Needless to say, the foundation of your home is key to maintaining the structural integrity of the building. If the foundation suffers a damage, the rest of the house will inevitably suffer the same damages too. Therefore, as the owner of your home, you need to make sure that the foundation is well tended to always given a priority. Here are some of the ways in which you can take care of your foundation.
Do a little summer inspection
During the summer months, walk around the foundation and make sure that you keep an eye out for any cracks, any areas that may need sealant or maybe a trail of insects who could get inside the foundation and damage it. If you see any of these things, make sure that you either take measures to stop the damage from spreading any more than it has already or make sure that you call for help from the right professional service who can prevent the issue from getting worse. However, whatever you do, keeping a close eye on the condition of your foundation regularly is a must.
Maintain consistent moisture
The moisture around your foundation should not have wildly fluctuating moisture levels regularly. If they get too dry or too moist the foundation will expand and contract accordingly and if this keeps happening on a daily or regular basis you will begin to see that the walls of your home are starting to crack. It is expensive and sometimes very challenging to control the level of moisture in the areas around your foundation and you will most certainly need professional help. If you notice an area that has heavy damage use packaging tape immediately and call the pros so that they can come and try to give you an alternative and permanent solution.
Large trees and foundations are not best friends
The closer you plant a large tree to your foundation, the bigger the damage that there will be. Large roots will suck up all the water out of the soil around them making the foundation area dry. Not to mention the fact that they can spread far and wide and seep into the foundation causing structural damage. Therefore, depending on the kind of trees you plant, keep them a good 30’ away from the foundation if possible. You can ask the nursery owner when you first buy plants so that they can advise you on what is a suitable choice and what you must avoid. If you have a small area of land, reduce the number of large trees you want to grow and focus on mid to small sized ones.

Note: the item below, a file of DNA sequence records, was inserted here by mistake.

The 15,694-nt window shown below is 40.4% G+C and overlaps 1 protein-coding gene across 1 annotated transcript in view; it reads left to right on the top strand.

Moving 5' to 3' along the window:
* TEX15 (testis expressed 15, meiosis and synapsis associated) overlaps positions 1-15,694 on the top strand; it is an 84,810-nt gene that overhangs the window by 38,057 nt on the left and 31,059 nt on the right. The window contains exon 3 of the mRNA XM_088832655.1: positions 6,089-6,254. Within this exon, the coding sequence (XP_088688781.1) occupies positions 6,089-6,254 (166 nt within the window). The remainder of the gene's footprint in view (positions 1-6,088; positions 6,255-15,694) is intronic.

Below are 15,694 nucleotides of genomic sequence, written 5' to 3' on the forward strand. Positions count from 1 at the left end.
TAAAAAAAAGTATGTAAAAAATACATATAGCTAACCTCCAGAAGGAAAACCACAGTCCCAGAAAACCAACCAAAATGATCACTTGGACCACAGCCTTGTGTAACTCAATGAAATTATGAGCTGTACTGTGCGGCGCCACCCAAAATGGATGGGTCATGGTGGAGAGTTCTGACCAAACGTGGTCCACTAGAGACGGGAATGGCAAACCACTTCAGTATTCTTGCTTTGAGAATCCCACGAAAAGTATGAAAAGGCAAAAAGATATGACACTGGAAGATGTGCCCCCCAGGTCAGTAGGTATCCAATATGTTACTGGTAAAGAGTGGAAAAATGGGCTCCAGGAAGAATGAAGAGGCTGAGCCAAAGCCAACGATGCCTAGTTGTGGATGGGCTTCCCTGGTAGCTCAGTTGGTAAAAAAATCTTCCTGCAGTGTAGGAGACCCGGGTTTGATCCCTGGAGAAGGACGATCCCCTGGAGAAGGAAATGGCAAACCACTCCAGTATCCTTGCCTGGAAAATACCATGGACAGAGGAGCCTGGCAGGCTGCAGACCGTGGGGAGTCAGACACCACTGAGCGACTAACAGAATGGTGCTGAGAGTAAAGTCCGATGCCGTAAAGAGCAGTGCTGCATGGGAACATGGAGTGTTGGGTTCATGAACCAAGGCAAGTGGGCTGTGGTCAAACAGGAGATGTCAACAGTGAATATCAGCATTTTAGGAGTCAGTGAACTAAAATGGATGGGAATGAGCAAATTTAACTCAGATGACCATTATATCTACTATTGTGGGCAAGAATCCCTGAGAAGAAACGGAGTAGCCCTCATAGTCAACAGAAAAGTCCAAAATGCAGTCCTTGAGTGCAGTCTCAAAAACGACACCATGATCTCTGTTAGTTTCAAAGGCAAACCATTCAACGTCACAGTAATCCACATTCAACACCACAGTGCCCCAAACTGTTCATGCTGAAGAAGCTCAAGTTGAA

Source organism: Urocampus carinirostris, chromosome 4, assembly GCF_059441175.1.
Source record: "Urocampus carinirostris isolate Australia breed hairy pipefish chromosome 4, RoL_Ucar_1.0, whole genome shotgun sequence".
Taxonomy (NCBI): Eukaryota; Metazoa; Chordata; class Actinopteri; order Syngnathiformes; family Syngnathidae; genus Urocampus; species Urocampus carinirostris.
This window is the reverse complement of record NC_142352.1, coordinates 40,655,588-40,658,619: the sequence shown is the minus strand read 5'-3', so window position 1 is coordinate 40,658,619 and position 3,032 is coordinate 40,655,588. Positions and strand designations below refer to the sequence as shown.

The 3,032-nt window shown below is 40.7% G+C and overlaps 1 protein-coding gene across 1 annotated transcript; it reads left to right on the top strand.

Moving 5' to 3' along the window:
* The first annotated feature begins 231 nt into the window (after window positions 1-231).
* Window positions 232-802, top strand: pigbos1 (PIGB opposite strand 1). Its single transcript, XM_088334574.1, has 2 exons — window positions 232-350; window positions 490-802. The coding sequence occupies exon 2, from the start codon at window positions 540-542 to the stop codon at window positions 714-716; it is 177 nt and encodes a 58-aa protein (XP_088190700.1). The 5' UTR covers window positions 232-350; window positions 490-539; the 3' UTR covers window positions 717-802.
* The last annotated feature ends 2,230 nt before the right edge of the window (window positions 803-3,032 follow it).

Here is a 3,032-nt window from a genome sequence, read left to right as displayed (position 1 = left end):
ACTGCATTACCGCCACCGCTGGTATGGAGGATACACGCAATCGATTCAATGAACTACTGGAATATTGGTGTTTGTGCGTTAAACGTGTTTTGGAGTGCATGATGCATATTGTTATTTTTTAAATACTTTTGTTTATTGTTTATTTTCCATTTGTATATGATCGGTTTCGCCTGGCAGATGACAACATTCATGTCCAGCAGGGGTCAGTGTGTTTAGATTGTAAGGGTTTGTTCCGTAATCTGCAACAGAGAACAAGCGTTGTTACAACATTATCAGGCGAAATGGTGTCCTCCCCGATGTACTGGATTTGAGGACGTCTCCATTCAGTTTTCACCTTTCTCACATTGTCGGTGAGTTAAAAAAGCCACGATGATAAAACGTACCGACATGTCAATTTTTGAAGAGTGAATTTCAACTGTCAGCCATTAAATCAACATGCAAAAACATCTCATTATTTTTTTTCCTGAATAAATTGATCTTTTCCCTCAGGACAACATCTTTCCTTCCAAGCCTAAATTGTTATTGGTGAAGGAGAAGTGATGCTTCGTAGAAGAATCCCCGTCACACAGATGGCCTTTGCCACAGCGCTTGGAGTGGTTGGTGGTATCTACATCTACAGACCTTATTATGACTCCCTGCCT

There are innumerable varieties of play stuff in the market for every age group. They are of various makes, sizes and usages; purchasing of “educational” or “developmental” toys has gone up with more and more parents being concerned about their children’s emotional progress from a tender age. Some parents prefer wooden and clay makes instead of plastic. That is actually a positive development. There are many things to take in to consideration when you are buying items for your kids to play with.
Time period and usability
Most toys have an age group for which it is suitable for; it will be mentioned in the packaging. When you are buying these make sure they are of maximum period. For example if a notice says it is good for kids between 3-9 months, that means it can be used for just 6 months which is a waste of money. Also talk with your friends who have kids elder to yours. They may have good advice on what to buy, which brands are good and which ones to avoid. They would also give you tips on where to purchase a special gift should you need to, such as a personalised jigsaw puzzle.
Obviously, you have to check the safety features. Toys with small removable parts pose choking hazards. Focus on buying developmental toys after doing some research. There are recommended playthings for different age groups and for when your kid meets some milestones such as recognizing colours and sounds etc. Buying a limited number of toys is also important. It can’t be all play even for a toddler.
This is a major issue you face when you have kids at home. No matter how you stack them up, your kids are going to make a mess out of their cars, dolls, balls and whatnot. Therefore best thing is not to stack them! Do buy a wooden toy box to keep all these in. Better wooden than plastic due to sustainability issues and you can reuse it when kids grow up to keep books even. Train your kids to take them out, play with them and put them back in the box. You can push the box under a bed or a cupboard space under stairs if it fits. Having a designated time for each “sort of” play also can help. For example, you do not read in the evening; or the train set can be taken out only in the morning. These types of “rules” might not last long and even might not work, but you can give it a try!
Organizing and keeping things neat and clean should be trained from the early ages. Although toys are at times seen as parent’s enemies, same thing can be used to make children behave better. Give it a try with your kids and witness the amazing results.